What Baseball Scouts Look for in a College Athlete

Everything that a college scout looks for is summarized into one word: potential. It’s not about what you can do now; it’s about what you can be in the future.

To spot the next great recruit, baseball scouts have comprehensive guidelines that provide an objective assessment of a player’s skills.  Scouts also follow their intuition when evaluating unquantifiable qualities, like a player’s professionalism and commitment.

So if you want to get drafted and be a scholarship-level athlete, pay attention to the things that will catch the eye of a scout.

The Five Tools

Most baseball scouts use five tools to evaluate a player and give them a grade from 20 (virtually non-existent skills) to 80 (a Hall of Famer). These five tools are:

  • Running Speed — Fractions of a second matter. Keep in mind that an average run from home plate to first base is 4.3 seconds for right-handed hitters. Left-handed counterparts, meanwhile, run at an average of 4.2 seconds.
  • Throwing Strength – Particularly important for pitchers, you’ll be judged for your throwing strength. Pitchers, for example, are evaluated for their control and speed. The average speed of a fastball for an upper-level pitcher is 90mph.
  • Defensive Skill – In evaluating a player’s defensive tools, scouts look at body control, instincts, range, and more.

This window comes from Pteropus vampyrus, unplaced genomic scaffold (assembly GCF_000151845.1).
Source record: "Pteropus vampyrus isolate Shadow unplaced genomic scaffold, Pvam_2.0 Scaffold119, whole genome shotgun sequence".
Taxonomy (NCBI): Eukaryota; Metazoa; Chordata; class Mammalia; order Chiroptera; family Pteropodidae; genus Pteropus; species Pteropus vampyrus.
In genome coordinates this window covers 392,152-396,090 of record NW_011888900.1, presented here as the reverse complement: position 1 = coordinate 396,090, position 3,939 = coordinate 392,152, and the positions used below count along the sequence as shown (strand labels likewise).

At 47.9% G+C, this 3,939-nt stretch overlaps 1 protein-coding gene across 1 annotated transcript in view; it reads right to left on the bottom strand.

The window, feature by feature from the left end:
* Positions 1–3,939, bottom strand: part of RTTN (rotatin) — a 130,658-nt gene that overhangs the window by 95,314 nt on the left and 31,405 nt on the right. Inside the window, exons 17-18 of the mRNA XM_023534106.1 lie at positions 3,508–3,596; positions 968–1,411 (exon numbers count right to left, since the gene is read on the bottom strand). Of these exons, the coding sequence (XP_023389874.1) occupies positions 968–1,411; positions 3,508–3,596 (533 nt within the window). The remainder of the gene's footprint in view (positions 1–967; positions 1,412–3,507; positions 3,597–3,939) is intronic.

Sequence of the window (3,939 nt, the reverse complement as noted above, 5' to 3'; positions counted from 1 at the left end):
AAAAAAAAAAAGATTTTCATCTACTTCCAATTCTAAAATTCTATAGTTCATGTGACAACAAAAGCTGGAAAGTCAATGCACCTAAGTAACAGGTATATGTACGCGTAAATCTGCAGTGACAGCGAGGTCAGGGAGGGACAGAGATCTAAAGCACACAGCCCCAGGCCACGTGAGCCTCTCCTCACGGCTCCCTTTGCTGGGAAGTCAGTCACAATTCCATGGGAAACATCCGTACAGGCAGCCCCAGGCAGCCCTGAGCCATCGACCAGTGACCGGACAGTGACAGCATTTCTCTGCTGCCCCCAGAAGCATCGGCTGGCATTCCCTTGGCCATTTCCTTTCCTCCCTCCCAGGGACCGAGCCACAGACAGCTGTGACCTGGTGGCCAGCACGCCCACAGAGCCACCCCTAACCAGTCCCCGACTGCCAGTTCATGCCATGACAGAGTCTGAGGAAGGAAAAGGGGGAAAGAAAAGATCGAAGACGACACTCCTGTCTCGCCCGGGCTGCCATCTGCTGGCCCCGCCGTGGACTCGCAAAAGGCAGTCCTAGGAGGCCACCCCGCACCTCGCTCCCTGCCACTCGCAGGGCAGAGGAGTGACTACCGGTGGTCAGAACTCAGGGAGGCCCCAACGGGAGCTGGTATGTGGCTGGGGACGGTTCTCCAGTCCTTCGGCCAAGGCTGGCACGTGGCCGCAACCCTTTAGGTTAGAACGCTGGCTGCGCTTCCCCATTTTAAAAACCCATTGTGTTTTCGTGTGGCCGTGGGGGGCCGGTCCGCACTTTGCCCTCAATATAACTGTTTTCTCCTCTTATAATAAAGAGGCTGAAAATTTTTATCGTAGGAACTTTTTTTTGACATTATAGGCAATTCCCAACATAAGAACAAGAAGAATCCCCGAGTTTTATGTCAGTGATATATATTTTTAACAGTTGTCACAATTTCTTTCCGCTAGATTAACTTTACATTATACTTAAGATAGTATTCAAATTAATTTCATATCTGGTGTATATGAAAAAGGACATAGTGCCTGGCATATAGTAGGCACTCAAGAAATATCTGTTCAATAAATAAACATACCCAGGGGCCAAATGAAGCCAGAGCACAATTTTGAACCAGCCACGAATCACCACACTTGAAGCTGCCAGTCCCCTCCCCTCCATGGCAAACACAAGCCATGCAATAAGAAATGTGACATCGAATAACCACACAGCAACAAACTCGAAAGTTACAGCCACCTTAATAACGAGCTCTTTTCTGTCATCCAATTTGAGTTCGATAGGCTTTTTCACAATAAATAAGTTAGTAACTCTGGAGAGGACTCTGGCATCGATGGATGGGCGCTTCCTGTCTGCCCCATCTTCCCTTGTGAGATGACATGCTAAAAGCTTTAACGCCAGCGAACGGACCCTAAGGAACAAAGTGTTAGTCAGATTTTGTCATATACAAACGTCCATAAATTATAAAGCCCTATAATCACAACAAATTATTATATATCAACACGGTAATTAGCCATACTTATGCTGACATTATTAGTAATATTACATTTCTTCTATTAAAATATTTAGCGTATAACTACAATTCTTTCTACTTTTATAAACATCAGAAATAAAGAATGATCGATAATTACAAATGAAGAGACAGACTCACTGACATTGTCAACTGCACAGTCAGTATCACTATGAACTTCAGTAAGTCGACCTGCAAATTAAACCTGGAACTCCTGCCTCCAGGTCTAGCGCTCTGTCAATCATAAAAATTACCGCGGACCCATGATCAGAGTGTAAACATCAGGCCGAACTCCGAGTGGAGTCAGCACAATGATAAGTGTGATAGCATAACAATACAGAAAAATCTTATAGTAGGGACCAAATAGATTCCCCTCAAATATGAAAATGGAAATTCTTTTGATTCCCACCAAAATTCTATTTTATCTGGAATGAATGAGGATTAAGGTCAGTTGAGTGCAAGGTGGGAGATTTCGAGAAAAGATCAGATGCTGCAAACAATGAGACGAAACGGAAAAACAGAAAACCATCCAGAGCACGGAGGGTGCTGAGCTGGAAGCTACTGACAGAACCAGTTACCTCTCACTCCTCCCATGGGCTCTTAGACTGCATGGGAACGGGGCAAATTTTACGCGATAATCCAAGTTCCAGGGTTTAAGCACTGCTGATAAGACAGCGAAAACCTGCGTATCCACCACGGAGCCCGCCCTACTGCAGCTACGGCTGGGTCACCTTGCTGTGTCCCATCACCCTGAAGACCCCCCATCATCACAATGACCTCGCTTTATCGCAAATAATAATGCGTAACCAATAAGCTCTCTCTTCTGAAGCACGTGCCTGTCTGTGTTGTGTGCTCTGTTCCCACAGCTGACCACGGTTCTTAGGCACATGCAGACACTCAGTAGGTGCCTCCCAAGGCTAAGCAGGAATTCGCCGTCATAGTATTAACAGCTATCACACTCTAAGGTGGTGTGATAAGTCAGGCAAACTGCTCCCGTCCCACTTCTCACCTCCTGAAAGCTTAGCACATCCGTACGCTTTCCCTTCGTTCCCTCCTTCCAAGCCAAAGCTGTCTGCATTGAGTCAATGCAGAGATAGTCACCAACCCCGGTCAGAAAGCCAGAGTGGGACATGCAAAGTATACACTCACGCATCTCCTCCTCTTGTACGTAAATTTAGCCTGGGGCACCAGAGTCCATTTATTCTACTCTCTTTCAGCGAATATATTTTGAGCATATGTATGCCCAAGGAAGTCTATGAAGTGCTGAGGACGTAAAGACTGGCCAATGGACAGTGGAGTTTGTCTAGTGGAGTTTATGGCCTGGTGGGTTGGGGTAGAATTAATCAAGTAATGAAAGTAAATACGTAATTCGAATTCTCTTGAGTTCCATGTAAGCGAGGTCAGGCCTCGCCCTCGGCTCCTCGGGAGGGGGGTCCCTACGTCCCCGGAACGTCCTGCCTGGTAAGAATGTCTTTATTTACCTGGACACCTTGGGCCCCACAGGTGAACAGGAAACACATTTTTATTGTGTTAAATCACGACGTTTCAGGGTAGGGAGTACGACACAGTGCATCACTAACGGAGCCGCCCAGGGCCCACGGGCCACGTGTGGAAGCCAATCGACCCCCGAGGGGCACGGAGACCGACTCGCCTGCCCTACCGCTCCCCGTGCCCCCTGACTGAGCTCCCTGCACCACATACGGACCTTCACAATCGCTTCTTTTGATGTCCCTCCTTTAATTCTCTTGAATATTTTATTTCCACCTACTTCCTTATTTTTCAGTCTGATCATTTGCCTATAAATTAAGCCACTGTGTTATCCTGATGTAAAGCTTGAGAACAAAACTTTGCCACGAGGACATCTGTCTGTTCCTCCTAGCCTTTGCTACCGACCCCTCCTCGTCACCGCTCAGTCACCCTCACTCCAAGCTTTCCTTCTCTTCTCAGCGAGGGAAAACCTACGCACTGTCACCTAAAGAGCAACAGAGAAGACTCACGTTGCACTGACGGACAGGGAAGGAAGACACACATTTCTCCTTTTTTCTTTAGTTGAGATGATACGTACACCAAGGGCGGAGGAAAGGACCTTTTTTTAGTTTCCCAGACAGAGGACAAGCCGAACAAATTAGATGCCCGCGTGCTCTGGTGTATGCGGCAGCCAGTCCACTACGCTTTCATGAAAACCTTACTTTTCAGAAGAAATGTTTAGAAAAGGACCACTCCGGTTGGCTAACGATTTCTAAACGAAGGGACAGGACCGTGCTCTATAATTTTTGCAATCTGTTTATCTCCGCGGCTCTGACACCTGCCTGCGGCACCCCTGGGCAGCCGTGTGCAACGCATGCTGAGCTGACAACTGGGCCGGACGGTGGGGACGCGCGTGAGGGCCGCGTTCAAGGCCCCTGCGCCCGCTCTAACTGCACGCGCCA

• Hitting for Average – Also known as batting average, this is determined by dividing a player’s hits by their total at-bats. The average is around 0.250.
  • Hitting for Power – Hitting for power is a skill that all 30 teams look for.

To get the overall score for a player, a scout gives them a grade from 20-80 for all five tools. Then, they average the marks to produce an overall score. A score of 50 denotes an average player, while 60 is above average.

In addition, coaches look for the best fit for their team, so while the grading system helps them, there are still unique qualities they look for in every recruit.

Dedication for the Sport

At the end of the day, however, the five tools are not enough.

The journey to the Major League, after all, is not a walk in the park. Athletes commit to hours of practice every day and only get a day off once in a few weeks. Training is physically and mentally exhausting, and the young athlete must be dedicated enough to endure it.

What makes a player stand out from their peers is their work ethic. Professionalism alone couldn’t trump ability, but if you’re competing against equally skilled players for a spot in a collegiate team, your work ethic will set you apart.

Practice Smart, Practice Often

Work with your coach to polish your skills and prepare for the five marking tools.

  • Pay attention to your general athleticism. Overall strength, endurance, and agility will help you in all regards.
  • Don’t devote all your time to one ability and neglect other aspects of the game.
  • Practice with the right equipment.

Two pieces of equipment play a big role in your preparation: a radar gun and a speed pitch cage. A radar gun allows you to record your pitching speed and track your progress. Meanwhile, a speed pitch cage gives you a controlled environment where you can train and improve the technical aspects of your pitching.

Inquire at Radar Sports about this equipment today.

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